• Roof penetrations, pipe boots / ridge ventilationInstalling a roof vent costs $200 to $700.Existing penetrations take time to work around and may increase labor costs.

  • Plywood sheathingReplacing roof decking costs $2 to $5 per square foot. If the decking is damaged or corroded, it may need to be replaced before new felt is installed.

  • Roof repairs Roof repairs cost $300 to $1,400 on average, depending on the type and extent of the damage.

  • Warranty – Many underlayment manufacturers offer 10 to 30-year warranties, but underlayment is often covered by roofing warranties instead.

  • Permit – A roofing permit costs $150 to $500 for replacement and $70 to $250 for repairs. Contractors typically include the cost of a roof permit in the estimate.

Felt and tar paper underlayment FAQs

What is roof underlayment?

Roof underlayment is a layer of insulation between the roofing material and decking. Underlayment increases the roof’s lifespan and protects against severe weather, mildew, wood rot, and mold.

Asphalt-saturated felt, also known as tar paper or felt paper, is made from wood pulp or polyester coated or soaked in asphalt. Other types are made with rubberized asphalt, fiberglass mats, and polypropylene plastic. Underlayment is not toxic but may release harmful fumes if heated or on fire.

How long does roof underlayment last?

Asphalt felt underlayment lasts 20 to 30 years, while synthetic or rubberized underlayment lasts 25 to 30 years. Inspecting underlayment every 3 to 5 years may increase its lifespan. Extreme heat or cold, storm damage, or pests may reduce its lifespan.

Tip: Underlayment may need to be replaced soon if it is brittle, curling, or shrinking.

What is the best roofing underlayment?

The best roofing underlayment depends on the roof material, pitch, and climate. Asphalt felt is best for asphalt shingles and mild climates. Synthetic or rubberized felt is waterproof and more resistant to UV, high winds, tearing, ice, and extreme heat.

Is roofing felt waterproof?

Asphalt roofing felt is water-resistant but not fully waterproof. Rubberized felt and synthetic underlayment are waterproof.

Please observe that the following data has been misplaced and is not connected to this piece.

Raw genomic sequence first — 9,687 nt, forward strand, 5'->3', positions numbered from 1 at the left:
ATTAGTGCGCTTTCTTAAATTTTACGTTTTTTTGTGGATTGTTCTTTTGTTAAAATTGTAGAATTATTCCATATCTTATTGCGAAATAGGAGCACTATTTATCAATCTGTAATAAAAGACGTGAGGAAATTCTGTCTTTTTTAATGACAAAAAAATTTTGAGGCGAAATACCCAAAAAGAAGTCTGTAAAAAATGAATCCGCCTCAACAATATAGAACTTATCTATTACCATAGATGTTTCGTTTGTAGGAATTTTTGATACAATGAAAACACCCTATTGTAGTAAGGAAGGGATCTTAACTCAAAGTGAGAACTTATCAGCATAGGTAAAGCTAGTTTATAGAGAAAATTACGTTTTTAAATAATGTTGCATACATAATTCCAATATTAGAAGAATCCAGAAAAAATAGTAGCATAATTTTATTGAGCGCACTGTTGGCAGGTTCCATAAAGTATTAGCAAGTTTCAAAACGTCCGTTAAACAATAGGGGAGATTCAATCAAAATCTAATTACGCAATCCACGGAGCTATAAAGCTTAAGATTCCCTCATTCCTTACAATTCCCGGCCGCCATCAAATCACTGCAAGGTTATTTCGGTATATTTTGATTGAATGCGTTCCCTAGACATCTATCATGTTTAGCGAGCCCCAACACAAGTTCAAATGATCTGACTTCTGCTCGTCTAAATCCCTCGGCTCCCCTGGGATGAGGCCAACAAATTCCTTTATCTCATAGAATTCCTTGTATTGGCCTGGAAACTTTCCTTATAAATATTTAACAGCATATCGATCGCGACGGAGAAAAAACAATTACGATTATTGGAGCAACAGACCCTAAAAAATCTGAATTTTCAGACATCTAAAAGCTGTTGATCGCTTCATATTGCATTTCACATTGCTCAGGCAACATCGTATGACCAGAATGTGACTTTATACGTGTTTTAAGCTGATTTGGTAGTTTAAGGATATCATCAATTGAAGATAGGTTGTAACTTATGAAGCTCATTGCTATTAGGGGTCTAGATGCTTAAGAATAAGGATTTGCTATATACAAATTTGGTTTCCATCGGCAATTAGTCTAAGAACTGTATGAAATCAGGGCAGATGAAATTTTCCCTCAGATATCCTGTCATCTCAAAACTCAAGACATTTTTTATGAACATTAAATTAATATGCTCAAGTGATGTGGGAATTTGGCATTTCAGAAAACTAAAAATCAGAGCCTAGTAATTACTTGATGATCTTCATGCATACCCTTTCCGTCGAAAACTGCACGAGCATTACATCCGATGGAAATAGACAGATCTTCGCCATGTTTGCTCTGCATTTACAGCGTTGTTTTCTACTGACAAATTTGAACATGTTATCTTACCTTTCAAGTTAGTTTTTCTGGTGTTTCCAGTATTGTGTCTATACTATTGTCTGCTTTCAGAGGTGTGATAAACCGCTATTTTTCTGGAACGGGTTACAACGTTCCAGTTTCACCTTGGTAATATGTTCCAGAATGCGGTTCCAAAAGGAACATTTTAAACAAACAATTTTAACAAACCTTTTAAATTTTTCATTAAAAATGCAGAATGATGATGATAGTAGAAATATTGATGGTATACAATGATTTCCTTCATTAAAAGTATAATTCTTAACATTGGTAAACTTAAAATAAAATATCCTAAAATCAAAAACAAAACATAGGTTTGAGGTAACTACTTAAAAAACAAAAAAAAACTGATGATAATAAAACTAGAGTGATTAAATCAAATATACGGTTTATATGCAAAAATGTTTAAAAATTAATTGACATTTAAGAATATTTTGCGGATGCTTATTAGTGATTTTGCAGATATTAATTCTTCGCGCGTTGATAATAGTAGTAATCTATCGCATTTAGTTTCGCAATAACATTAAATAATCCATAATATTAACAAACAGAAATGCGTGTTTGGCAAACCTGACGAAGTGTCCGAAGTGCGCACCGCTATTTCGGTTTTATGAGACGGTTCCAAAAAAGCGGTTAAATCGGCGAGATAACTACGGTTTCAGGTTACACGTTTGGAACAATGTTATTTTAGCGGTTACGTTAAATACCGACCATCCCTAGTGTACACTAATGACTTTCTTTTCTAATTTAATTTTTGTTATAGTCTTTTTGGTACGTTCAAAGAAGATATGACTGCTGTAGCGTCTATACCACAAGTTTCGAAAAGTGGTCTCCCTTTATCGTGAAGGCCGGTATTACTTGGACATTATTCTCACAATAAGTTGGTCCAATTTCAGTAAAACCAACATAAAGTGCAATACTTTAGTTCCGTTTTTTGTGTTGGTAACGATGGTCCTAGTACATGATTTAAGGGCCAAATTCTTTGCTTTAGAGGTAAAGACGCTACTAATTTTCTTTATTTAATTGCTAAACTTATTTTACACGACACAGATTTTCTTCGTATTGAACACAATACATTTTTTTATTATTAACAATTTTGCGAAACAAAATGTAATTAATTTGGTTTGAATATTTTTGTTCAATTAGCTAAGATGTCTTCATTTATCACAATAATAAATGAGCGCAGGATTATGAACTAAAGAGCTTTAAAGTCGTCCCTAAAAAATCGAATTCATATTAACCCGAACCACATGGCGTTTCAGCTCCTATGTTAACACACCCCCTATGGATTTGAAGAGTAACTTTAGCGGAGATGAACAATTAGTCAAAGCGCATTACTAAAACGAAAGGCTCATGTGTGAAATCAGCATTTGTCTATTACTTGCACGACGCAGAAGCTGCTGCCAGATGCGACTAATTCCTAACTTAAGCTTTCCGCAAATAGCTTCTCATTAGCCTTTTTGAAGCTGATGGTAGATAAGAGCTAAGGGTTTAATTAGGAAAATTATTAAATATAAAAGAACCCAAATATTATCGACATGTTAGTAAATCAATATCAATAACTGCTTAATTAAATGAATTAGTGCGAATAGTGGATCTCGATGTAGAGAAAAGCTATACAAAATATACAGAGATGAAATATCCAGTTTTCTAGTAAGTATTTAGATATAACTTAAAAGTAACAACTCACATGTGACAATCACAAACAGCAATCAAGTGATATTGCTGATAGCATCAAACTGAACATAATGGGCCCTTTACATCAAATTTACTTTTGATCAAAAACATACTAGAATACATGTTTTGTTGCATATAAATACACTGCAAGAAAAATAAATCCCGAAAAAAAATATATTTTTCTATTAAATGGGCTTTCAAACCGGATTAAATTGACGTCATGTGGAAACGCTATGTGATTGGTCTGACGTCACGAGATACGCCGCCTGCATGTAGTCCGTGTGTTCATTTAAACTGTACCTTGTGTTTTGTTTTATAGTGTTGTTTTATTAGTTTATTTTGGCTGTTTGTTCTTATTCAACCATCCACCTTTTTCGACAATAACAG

How long can roofing felt stay exposed?

Asphalt felt may tear or wrinkle if exposed for more than a few hours. Synthetic or rubberized underlayment can stay exposed to sun or moisture for several weeks.

What roof types need tar paper underlayment?

Almost all roof types require at least one layer of underlayment. A metal, slate, or wood roof performs better with synthetic or rubberized underlayment. Asphalt shingles do well with 15- or 30-pound asphalt felt.

How many layers of felt go under a roof?

At least one layer of felt goes under a roof, depending on the roof type and slope. A flat roof or a roof with a slope under 4:12 typically needs two layers.

How many square feet in a roll of roofing felt?

Get free estimates from roofing companies near you.

Roofing felt comes in rolls of 100, 200, or 1,000 square feet.

Getting estimates from roofing contractors

Before hiring a roofing contractor near you, be sure to:

  • Get three or more quotes to compare.

  • Read their reviews on HomeGuide and Google.

  • Look for companies with a state contractor license, a National Roofing Contractors Association (NRCA) certification, and an International Association of Certified Home Inspectors (InterNACHI) certification.

  • Select a certified, insured, bonded company with five or more years’ experience.

  • Be careful with extremely low or high price quotes.

  • Beware of companies who recommend a full roof replacement if only repairs are needed.

  • Verify that the roofing contractor has experience with your roof type.

  • Ask for a clear written estimate and warranty before work begins.

  • Avoid large upfront payments. Instead, negotiate a payment schedule and save receipts.

Questions to ask

  • How long have you been in business?

  • Are you licensed, insured, and bonded?

  • Can you provide references for past work?

  • Are you a member of the NRCA or InterNACHI? What certifications do you have?

  • Can you provide a detailed quote?

  • Does your quote include waste disposal or taxes?

  • How long will the project take?

  • Which type of underlayment do you recommend for my roof’?

  • What will you do in the event of unexpected bad weather?

  • How will you access my roof? What safety precautions will you take?

  • What additional costs should I expect?

  • Will you obtain any necessary permits?

  • What does your warranty include?

  • Do you offer financing?